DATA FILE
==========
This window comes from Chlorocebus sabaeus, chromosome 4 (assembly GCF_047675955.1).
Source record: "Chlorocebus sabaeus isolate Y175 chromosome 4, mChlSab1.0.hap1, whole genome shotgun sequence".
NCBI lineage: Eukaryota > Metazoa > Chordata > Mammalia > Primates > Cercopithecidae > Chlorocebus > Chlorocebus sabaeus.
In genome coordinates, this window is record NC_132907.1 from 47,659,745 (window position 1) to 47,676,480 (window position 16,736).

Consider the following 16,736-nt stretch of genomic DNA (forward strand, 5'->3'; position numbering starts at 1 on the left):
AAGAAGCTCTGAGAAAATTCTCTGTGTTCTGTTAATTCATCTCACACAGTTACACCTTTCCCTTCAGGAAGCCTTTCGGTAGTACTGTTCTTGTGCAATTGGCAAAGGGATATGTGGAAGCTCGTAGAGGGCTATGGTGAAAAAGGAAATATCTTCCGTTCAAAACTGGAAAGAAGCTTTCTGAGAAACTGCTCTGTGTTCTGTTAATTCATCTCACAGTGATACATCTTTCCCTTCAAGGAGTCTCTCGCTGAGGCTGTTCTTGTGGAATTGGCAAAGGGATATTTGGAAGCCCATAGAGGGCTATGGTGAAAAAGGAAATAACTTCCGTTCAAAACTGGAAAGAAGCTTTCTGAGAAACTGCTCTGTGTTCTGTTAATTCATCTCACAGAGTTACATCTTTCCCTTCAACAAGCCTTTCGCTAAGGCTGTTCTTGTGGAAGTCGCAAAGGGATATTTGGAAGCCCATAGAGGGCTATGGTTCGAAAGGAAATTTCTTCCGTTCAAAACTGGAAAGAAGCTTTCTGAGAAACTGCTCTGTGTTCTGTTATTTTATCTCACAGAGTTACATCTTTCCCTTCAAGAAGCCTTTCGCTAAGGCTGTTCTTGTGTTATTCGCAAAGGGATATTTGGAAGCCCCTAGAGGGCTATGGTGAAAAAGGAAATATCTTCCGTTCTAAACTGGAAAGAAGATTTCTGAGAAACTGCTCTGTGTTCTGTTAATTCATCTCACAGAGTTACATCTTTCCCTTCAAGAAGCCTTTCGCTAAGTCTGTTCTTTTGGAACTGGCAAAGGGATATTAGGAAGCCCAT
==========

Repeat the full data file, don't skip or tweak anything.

This window comes from Chlorocebus sabaeus, chromosome 4 (assembly GCF_047675955.1).
Source record: "Chlorocebus sabaeus isolate Y175 chromosome 4, mChlSab1.0.hap1, whole genome shotgun sequence".
NCBI lineage: Eukaryota > Metazoa > Chordata > Mammalia > Primates > Cercopithecidae > Chlorocebus > Chlorocebus sabaeus.
In genome coordinates, this window is record NC_132907.1 from 47,659,745 (window position 1) to 47,676,480 (window position 16,736).

Consider the following 16,736-nt stretch of genomic DNA (forward strand, 5'->3'; position numbering starts at 1 on the left):
AAGAAGCTCTGAGAAAATTCTCTGTGTTCTGTTAATTCATCTCACACAGTTACACCTTTCCCTTCAGGAAGCCTTTCGGTAGTACTGTTCTTGTGCAATTGGCAAAGGGATATGTGGAAGCTCGTAGAGGGCTATGGTGAAAAAGGAAATATCTTCCGTTCAAAACTGGAAAGAAGCTTTCTGAGAAACTGCTCTGTGTTCTGTTAATTCATCTCACAGTGATACATCTTTCCCTTCAAGGAGTCTCTCGCTGAGGCTGTTCTTGTGGAATTGGCAAAGGGATATTTGGAAGCCCATAGAGGGCTATGGTGAAAAAGGAAATAACTTCCGTTCAAAACTGGAAAGAAGCTTTCTGAGAAACTGCTCTGTGTTCTGTTAATTCATCTCACAGAGTTACATCTTTCCCTTCAACAAGCCTTTCGCTAAGGCTGTTCTTGTGGAAGTCGCAAAGGGATATTTGGAAGCCCATAGAGGGCTATGGTTCGAAAGGAAATTTCTTCCGTTCAAAACTGGAAAGAAGCTTTCTGAGAAACTGCTCTGTGTTCTGTTATTTTATCTCACAGAGTTACATCTTTCCCTTCAAGAAGCCTTTCGCTAAGGCTGTTCTTGTGTTATTCGCAAAGGGATATTTGGAAGCCCCTAGAGGGCTATGGTGAAAAAGGAAATATCTTCCGTTCTAAACTGGAAAGAAGATTTCTGAGAAACTGCTCTGTGTTCTGTTAATTCATCTCACAGAGTTACATCTTTCCCTTCAAGAAGCCTTTCGCTAAGTCTGTTCTTTTGGAACTGGCAAAGGGATATTAGGAAGCCCAT